Automotive safety regulators, specifically, have concentrated their efforts on increasing pedestrian safety through auto safety standards and the design of vehicles.

The US has some catching up to do when it comes to pedestrian safety, and we hope that the US DOT and NHTSA campaigns launched over the last few years will have a great impact on pedestrian safety as a whole.

We’re dedicated to ensuring safety for all.

This extends to pedestrian safety, whether hiker, walker or jogger. From easy-to-move crowd control barricades to heftier jersey barricades that line roadside work sites, we’ve got you covered.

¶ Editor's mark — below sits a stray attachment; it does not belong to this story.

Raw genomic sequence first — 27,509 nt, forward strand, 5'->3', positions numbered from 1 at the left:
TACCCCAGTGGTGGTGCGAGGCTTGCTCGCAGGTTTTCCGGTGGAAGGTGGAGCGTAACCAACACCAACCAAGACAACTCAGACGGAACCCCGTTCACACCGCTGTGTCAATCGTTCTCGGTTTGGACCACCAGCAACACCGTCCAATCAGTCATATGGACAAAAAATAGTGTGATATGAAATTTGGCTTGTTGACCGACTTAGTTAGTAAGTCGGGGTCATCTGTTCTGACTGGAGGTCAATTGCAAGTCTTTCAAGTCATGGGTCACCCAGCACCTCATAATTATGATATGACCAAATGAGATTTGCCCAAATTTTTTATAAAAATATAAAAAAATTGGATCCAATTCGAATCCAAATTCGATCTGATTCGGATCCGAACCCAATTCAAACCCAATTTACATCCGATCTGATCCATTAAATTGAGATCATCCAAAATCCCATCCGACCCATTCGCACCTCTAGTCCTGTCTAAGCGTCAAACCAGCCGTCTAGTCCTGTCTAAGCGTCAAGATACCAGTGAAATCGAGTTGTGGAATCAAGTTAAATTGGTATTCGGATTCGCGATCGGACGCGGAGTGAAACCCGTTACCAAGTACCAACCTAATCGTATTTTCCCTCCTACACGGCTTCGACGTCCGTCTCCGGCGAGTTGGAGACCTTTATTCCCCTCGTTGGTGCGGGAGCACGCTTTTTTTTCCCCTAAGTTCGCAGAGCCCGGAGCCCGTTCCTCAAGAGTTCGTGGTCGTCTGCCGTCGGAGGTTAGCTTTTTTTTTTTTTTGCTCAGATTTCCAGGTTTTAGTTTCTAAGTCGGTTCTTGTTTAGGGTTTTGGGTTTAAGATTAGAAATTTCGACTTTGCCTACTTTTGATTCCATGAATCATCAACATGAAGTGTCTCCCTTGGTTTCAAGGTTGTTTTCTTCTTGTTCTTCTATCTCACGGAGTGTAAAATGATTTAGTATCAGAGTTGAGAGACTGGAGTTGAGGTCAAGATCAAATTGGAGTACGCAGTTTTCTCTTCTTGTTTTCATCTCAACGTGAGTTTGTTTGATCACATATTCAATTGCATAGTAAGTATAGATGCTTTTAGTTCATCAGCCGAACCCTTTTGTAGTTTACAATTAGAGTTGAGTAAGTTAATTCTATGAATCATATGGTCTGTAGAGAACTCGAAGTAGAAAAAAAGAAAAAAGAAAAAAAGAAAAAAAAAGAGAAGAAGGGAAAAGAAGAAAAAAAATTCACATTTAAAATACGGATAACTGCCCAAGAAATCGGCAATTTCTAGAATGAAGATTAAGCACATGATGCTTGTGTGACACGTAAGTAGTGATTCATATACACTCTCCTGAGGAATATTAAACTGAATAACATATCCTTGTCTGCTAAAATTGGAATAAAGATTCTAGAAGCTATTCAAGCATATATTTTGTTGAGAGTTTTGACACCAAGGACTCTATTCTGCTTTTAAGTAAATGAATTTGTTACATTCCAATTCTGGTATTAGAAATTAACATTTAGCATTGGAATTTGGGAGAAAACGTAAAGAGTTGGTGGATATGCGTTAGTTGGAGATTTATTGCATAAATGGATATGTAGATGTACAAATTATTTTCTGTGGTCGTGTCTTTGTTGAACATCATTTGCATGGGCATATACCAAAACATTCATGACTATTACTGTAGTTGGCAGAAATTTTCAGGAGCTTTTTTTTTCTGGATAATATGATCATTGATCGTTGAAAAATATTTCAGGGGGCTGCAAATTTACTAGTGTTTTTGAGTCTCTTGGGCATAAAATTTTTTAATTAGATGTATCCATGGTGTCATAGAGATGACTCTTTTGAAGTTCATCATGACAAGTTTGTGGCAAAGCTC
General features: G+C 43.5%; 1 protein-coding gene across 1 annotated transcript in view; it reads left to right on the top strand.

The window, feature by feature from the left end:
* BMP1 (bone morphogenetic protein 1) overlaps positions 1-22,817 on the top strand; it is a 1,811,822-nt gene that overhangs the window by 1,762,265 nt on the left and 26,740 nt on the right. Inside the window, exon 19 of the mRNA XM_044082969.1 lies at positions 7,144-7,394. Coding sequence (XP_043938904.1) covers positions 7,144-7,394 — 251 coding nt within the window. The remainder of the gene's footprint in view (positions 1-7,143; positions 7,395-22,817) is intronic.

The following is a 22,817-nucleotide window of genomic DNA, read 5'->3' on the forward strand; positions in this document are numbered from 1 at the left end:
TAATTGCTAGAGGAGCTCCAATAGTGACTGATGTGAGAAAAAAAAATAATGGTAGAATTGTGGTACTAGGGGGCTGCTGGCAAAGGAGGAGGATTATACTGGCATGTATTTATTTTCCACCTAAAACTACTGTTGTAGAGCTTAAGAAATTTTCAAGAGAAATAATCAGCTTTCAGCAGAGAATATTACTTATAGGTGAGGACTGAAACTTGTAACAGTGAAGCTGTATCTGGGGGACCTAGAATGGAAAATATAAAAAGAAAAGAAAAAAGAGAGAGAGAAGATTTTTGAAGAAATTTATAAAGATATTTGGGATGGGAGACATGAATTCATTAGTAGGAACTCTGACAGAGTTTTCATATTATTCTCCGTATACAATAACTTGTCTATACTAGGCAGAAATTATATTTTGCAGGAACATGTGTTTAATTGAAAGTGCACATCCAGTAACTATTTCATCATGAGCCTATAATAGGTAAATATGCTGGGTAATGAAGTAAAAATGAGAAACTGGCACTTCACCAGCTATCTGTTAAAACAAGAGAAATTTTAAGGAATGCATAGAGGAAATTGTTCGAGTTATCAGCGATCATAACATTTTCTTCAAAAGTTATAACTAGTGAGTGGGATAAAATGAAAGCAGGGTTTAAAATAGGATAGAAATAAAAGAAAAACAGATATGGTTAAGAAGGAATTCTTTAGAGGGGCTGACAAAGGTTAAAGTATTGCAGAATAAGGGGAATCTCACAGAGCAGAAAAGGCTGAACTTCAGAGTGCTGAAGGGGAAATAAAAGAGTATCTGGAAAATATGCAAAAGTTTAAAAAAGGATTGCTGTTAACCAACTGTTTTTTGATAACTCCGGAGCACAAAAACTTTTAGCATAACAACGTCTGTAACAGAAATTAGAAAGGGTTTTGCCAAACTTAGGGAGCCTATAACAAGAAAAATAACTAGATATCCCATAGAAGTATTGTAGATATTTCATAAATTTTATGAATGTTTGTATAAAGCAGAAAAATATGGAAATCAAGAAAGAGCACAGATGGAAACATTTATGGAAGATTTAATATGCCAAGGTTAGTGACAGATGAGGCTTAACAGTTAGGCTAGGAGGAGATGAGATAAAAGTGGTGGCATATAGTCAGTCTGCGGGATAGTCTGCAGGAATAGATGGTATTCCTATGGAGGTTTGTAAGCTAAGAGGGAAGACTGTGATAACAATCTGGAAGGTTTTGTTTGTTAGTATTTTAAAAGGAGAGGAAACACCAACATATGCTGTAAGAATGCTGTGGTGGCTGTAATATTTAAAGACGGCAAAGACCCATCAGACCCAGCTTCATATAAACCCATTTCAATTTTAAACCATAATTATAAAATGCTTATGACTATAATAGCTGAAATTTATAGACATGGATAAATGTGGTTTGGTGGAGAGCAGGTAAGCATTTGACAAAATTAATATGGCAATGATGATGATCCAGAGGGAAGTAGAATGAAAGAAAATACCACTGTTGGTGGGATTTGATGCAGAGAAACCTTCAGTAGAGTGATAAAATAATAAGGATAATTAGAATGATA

Browse our pedestrian barricades here.


The billboard barricade is lightweight yet sturdy so it's easier to set up and still stands up to crowds.
CC42x96 Pedestrian Barricades in Black
Line of OTW pedestrian barricades in a variety of colors
Variety of CC42x96
Yellow OTW school barricades are lined up to form a queue for students to follow.
Yellow Pedestrian Barricades on School Campus
Plastic crowd control barricade for events and construction
Blue Pedestrian Barricade
Green event barricade with directional signage ("shuttle") pointing right
Green Pedestrian Barricade with Directional Signage